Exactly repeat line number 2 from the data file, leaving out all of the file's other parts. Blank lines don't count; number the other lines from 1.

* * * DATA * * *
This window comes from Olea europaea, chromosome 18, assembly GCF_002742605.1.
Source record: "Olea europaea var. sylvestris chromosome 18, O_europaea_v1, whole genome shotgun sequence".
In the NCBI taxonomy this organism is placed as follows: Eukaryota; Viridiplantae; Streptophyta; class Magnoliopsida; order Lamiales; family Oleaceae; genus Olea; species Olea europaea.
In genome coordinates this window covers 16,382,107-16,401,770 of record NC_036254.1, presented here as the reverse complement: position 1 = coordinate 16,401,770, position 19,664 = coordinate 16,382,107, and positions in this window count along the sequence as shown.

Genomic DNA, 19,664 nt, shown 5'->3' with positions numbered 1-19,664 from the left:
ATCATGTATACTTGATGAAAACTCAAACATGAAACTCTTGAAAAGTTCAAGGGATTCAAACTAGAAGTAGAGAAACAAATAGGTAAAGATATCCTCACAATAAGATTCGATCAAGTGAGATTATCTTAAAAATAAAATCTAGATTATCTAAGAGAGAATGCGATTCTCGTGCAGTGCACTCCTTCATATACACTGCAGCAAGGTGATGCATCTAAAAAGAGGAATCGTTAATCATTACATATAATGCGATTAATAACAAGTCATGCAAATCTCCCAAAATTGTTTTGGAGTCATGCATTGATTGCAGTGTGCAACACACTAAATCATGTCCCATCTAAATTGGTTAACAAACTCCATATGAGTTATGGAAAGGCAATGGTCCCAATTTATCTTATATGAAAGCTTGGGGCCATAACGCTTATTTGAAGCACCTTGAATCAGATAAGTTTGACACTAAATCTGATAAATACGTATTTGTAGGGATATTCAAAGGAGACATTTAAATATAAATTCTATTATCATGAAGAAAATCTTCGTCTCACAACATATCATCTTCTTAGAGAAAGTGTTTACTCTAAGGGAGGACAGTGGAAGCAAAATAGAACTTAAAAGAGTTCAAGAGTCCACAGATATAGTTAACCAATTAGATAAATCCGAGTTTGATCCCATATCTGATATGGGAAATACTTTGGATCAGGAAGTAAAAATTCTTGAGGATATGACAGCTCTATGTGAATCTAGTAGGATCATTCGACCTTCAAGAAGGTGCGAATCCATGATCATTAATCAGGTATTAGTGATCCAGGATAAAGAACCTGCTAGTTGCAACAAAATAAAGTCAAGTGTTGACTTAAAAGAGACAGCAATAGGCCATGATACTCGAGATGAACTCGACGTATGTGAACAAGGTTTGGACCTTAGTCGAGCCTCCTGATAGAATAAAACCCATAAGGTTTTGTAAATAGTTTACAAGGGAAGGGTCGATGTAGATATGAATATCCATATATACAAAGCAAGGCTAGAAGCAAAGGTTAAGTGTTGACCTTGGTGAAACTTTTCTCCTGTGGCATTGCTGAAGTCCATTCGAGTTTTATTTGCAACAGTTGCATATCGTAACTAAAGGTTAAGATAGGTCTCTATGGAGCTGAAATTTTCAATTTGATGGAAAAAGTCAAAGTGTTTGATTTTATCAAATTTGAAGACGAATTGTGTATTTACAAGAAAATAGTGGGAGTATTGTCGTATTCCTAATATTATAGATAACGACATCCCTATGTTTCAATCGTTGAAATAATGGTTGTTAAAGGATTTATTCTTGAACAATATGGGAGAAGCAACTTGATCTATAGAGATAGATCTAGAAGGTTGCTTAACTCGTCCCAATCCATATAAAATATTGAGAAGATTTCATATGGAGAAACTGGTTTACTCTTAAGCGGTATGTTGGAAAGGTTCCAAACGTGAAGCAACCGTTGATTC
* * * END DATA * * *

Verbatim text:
Source record: "Olea europaea var. sylvestris chromosome 18, O_europaea_v1, whole genome shotgun sequence".